One of the BIGGEST struggles I have had in my life,
stems from a conversation I had with my Mum when I was a pre-teen.
The original source of the conversation was from her own really low self-worth
and her Mother’s
harsh strict parenting.
Mum told my two sisters and I that vanity was one of the worst characteristics in the world.
I honestly can’t remember how this topic became a conversation
or the examples she used of the outcomes,
however she did give us VERY clear examples of vain behavior.
Looking at yourself in the mirror, is one.
Wearing a lot of jewellery, is another.
Wanting pretty things or expecting gifts from people, is another that I can recall.
To this day,
I can go DAYS without looking at myself in the mirror!
I NEVER look at myself in the reflection of a shop window
and I’ve never owned a full-length mirror.
I own some beautiful jewellery that I rarely wear.
Just as I have some stunning clothes
and shoes that never see the outside world.
Tragically also, I am so convinced that receiving a gift is a vanity,
that I sometimes refuse other people’s generosity towards me.
However, the greatest burden I carry from the innocent conversation with my Mum
more than 30 years ago,
is the cruel and unjust voice in my head.
The voice that controls my self-esteem.
That strives to stop me from ever becoming vain.
This voice berates any attempt I make to better myself, to believe in myself or to be kind to myself.
This voice is adept at using minimal words for maximum impact. It even has it’s own mantra.
“You’re a loser!”
The spite in it’s voice. God, the spite in the tone, is evil green with shards of red and it hisses the words. And it’s so cold. It actually cools the air around me when I hear it.
It steals all my power.
Leaves me core-less.
Leaves me devoid of the energy to even just exist.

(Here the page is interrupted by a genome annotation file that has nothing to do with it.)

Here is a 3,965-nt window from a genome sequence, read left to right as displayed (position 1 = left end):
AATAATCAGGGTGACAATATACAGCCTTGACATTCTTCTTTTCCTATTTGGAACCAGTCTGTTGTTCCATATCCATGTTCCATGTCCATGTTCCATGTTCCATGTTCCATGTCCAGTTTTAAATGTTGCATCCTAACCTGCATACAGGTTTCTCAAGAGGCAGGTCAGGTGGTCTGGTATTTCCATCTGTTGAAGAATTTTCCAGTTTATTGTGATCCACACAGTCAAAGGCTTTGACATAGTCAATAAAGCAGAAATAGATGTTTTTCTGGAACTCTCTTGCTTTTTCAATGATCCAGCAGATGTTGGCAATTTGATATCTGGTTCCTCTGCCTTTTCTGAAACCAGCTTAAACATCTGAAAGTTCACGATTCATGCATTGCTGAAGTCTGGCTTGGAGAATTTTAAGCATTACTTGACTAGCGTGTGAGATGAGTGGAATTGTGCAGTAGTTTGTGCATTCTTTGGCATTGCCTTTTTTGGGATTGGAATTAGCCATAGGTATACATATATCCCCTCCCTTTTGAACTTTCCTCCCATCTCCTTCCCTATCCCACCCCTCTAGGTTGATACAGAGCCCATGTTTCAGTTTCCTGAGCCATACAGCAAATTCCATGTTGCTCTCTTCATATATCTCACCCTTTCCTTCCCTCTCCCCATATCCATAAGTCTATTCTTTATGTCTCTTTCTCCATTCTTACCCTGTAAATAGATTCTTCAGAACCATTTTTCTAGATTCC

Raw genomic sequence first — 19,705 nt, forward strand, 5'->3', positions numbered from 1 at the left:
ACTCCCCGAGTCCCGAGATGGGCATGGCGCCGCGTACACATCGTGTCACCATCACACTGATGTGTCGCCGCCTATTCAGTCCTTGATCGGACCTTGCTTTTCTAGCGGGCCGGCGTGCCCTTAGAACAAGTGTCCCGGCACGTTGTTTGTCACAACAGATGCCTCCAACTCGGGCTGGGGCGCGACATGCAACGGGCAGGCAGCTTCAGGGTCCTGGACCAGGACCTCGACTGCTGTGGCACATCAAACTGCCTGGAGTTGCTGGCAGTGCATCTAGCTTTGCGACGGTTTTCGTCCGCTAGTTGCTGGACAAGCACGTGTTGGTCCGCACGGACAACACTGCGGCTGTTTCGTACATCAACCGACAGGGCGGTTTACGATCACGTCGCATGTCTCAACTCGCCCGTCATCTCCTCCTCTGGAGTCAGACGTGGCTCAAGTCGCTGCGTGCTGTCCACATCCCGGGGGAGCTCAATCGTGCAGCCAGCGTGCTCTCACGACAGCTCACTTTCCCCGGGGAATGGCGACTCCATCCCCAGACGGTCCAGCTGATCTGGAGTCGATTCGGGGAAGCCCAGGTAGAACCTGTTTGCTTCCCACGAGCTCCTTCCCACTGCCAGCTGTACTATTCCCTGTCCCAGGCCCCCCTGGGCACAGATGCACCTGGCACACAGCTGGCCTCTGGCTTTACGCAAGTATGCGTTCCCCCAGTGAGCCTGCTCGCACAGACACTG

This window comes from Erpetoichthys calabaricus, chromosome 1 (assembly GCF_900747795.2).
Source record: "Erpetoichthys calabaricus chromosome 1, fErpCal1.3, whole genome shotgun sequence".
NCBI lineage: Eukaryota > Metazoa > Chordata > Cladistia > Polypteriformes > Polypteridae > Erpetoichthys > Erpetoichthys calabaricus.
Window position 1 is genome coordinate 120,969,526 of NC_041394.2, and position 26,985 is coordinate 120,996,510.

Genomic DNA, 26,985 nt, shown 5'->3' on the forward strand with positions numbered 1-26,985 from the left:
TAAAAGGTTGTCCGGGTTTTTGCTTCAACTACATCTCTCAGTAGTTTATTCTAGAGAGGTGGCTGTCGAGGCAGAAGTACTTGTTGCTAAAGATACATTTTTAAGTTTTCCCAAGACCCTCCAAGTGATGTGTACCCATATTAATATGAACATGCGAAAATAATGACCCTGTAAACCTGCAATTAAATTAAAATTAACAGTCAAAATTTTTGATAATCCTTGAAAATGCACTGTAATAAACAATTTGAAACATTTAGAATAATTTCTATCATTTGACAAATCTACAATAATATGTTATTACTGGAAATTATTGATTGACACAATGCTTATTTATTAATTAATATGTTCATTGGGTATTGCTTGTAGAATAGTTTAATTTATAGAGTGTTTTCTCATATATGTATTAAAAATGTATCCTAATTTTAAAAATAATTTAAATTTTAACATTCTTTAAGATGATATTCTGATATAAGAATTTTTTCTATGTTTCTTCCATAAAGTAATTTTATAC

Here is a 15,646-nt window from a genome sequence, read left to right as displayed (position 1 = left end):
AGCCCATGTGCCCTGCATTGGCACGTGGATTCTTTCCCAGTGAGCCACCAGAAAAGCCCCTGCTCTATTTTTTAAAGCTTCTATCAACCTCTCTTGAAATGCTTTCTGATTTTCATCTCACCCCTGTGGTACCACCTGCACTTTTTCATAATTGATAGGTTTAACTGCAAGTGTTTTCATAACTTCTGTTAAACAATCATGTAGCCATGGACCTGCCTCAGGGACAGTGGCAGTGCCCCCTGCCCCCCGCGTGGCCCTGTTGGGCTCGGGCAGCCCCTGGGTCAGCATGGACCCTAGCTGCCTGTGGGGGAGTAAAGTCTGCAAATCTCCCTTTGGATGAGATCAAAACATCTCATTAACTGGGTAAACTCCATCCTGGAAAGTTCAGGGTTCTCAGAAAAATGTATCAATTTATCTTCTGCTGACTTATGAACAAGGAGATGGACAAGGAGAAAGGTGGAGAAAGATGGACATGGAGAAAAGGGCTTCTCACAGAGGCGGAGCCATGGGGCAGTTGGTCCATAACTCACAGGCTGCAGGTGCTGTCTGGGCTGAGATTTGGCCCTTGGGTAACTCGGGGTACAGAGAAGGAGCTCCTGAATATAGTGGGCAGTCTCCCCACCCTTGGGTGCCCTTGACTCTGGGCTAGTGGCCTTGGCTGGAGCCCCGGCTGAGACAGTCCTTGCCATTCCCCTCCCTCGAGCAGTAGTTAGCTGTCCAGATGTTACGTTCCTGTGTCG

It creates a blackness reminiscent of true dread.
But despite this voice, that could have joined forces with my depression
and completely wiped me off the face of this Earth,
I have found the compassion and desire to rid myself of it.
I have done tens of years of
analytical / psychological / anthropological / cognitive / emotional therapy.
The kind of therapy that sometimes robs you of your will to wake up the following day
because you have faced something so black and painful that life cannot be lived.
Therapy that steals your identity
because you shed negative elements of yourself
and have to find positive elements to replace them with.
The kind of therapy that gives you the wisdom to see
how you could have dealt with previous situations in a much healthier manner
– but won’t help you deal with the guilt or shame of that wisdom
until the next therapy session!
The therapy that helps clarify the relationships and personalities in my family,
but can’t help me deal with the fact
that they will never see me with the same clarity or lack of judgement.
Therapy that picks deep scabs from emotional wounds and lets them heal properly,
I did all of this.
No one is to blame.
This is not a complaint.
I am not angry about this.
I am a little sad.
But I did it.
With therapy I was able to clearly define and see the ugly voice in my own head.
Although this therapy has never empowered me to completely rid myself
of it’s cankerous soul,
I have been able to seek manners in which to attack it.
Face it and take it on.
Look at it in a MIRROR and say
“Fuck off! I don’t deserve this. You are no longer allowed to be here. To even exist!”
I have read many MANY articles, essays and chapters
on ‘being kind’ to oneself.
I have made small inroads.
Over a long stretch of time.
It could just be timing or the a plain old accident,
but this article wormed it’s way into my psyche two days after
I allowed myself to leave Fiona’s Grandma’s funeral
because it was the right thing to do.
For her & for me.
I am going to read it again and again over the next few weeks.
Let a new word or phrase sink into my knowledge each time.
I WILL be kind to myself.
I WILL learn that having self-worth is not vanity.
I am not vain!